Comparisons are unavoidable in sports. Players come and players go, but the memories of some of the best from the past remain in our minds. The San Diego Chargers have been hoping for quarterback Philip Rivers to become one of those mental fixtures for fans, but his recent decline has left some wondering if he ever will. That recent decline, however, actually mirrors a former great in Kurt Warner.
Clark Judge at CBS Sports suggested that Rivers is heading down a similar path to Warner. Warner’s career reached a pinnacle with the St. Louis Rams just before the new millennium and into the early portion of the 2000s, but the Rams dealt him to the New York Giants where he was nothing but a place holder for Eli Manning. It seemed the supermarket grocery bagging dream was going to come unraveled and disappear just as quickly as it had arrived, but then a new life happened for Warner.
With the Arizona Cardinals, he learned a new system under then head coach Ken Whisenhunt and resurrected his career, taking Arizona to their first and only Super Bowl appearance. Despite the lack of familiarity, Warner thrived to turn his career around and return to prominence among NFL signal callers.
Oh, and Whisenhunt is now the offensive coordinator in San Diego.
Rivers is learning new verbiage, making new reads, and focusing on new things rather than dwelling in the same old system that had him in the doldrums of his career for the past three seasons. That fresh outlook could be a good thing for him as well as the quarterback told CBS Sports:
“I think it can be a good thing because of the newness of the terminology, the system and the verbiage and the challenge of all that. This offseason was definitely different than I’ve had for awhile for that reason. I knew the other offense because I’d been calling it for nine years. But now it’s kind of like, ‘Man, I’ve got to bear down to call the play, to call the coverage a little bit different just to be able to speak in the meeting room.’ And that’s been good.”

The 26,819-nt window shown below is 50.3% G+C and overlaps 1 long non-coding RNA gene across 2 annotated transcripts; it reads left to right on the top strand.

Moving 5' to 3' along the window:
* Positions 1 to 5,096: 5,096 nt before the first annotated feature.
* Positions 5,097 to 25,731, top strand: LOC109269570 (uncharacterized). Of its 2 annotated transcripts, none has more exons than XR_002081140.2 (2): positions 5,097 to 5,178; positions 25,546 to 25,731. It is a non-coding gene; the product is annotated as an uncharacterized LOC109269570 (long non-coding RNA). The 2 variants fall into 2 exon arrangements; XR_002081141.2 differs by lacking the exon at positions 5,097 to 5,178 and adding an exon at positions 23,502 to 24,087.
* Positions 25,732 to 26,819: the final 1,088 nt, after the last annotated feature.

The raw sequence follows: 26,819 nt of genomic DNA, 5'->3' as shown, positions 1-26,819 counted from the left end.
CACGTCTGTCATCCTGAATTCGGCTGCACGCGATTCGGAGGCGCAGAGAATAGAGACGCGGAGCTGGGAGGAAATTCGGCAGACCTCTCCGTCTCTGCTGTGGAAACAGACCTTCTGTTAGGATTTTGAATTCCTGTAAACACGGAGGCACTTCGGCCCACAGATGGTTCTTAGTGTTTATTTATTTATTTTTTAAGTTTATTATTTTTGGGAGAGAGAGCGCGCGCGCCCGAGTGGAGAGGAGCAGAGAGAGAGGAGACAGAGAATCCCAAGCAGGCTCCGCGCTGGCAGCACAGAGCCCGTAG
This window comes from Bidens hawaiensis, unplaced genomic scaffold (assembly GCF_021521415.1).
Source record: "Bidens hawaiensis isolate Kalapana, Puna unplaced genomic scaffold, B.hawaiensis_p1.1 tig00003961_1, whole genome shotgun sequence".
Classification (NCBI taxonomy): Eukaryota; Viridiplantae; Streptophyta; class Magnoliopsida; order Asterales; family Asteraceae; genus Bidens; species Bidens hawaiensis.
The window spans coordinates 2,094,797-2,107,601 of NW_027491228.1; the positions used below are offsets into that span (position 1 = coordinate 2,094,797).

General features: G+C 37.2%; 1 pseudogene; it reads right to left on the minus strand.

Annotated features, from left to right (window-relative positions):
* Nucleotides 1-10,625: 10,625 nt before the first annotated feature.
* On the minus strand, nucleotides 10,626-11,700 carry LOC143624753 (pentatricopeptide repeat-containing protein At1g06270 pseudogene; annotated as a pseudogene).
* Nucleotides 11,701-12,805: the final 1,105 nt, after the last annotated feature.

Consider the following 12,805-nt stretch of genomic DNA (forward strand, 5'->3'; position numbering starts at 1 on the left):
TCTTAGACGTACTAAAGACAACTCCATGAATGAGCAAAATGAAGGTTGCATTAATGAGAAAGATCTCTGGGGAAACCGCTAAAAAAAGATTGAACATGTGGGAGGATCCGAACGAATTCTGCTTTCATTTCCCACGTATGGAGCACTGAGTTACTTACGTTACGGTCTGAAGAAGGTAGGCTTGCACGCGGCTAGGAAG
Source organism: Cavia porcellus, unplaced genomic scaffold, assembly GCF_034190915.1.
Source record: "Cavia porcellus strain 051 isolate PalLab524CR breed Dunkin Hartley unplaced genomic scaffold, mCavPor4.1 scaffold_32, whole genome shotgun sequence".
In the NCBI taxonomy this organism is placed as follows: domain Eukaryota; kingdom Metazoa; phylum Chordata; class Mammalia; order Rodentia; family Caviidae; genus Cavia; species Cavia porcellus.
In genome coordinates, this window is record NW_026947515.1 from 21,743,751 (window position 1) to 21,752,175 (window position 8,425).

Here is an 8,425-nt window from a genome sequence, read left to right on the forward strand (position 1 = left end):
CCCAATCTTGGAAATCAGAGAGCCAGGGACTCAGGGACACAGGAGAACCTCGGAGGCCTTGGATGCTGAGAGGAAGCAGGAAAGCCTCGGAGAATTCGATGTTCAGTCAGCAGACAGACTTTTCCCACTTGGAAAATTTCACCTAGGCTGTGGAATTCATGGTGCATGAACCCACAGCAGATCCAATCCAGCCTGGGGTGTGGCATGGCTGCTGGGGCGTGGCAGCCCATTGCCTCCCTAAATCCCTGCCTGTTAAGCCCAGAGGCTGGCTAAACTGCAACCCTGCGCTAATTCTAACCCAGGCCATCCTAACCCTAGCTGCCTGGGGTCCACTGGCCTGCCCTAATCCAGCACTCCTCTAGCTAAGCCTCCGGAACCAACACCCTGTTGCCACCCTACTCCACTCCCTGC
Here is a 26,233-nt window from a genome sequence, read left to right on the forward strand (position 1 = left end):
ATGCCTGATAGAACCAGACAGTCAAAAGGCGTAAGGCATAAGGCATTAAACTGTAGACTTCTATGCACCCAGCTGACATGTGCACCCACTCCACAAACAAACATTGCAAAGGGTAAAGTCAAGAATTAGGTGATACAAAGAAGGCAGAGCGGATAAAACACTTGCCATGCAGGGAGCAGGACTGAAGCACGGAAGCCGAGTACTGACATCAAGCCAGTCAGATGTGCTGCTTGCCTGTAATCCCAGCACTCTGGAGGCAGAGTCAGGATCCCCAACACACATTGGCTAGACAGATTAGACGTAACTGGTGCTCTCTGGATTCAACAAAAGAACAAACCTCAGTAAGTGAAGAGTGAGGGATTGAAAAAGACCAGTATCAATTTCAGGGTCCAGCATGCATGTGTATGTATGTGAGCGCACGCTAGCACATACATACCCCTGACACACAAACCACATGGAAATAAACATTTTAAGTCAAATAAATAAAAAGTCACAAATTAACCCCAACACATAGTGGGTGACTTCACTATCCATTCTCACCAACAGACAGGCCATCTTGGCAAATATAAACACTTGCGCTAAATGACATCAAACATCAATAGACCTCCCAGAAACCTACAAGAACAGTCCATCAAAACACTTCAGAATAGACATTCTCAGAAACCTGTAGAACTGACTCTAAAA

That renewed focus and attention to detail can certainly be a positive thing for the 31 year-old quarterback. Sometimes getting so accustomed to something can make it feel like an inevitability rather than a fundamental exercise. Having been in Norv Turner’s offense for the bulk of his starting tenure, Rivers now has to go back to the basics. He said:
“You get to where you know so much about an offense and where you’ve been around it so long, that you think you can just will everything to happen. But now I can’t say, ‘I’ve had a million reps on this route.’ So you know what? I’m playing it by the book. You go back to the fundamentals and, say, ‘I’m throwing a completion here and a completion here,’ whereas when you really know it you’re like, ‘I thought I could do this and that, and I thought I could get the deep cut.’ Now I think: I’ll get those plays, and that’s what it was like here when we were really rolling. Those plays just happened naturally. But when, all of sudden, you feel like you’re pulling teeth to make them happen, bad things happen, too.”
The self-fulfilling prophecy concept is what last season looked like for Rivers as he tensely scanned the field trying desperately not to make a mistake. This new system will hopefully free him up and allow him to play quarterback again. The position is all about reacting to the things around you, and now he has that renewed vision once again.
The parallels to Warner are undeniable as the restart button has been pressed on Rivers’ career. Of the upcoming season, Whisenhunt said:
“I don’t think this is about proving himself, but it is a new system and he has to handle that. So maybe it is proving himself within that system, because he has to call the plays and do the things he does in a different system – just as Kurt did. Kurt was driven to prove he could do it; that he could be a starter. There were things we asked him to do, and he did them. He was given the opportunity and he took advantage of them. I’m expecting Philip to do the same and have a good year for us.”
Now that’s a self-fulfilling prophecy I can get behind.